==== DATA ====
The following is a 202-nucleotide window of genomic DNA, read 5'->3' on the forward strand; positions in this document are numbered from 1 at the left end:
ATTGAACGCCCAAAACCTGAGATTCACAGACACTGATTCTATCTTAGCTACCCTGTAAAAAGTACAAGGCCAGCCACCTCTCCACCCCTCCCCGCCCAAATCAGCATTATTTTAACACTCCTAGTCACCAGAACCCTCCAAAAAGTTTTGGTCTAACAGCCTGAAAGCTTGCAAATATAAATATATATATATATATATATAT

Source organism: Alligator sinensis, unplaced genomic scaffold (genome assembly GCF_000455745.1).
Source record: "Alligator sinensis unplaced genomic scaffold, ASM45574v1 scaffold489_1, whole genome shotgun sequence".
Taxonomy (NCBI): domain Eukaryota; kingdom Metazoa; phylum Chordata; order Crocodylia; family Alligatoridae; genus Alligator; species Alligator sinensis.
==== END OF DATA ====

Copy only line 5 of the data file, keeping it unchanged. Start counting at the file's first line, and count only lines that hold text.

Taxonomy (NCBI): domain Eukaryota; kingdom Metazoa; phylum Chordata; order Crocodylia; family Alligatoridae; genus Alligator; species Alligator sinensis.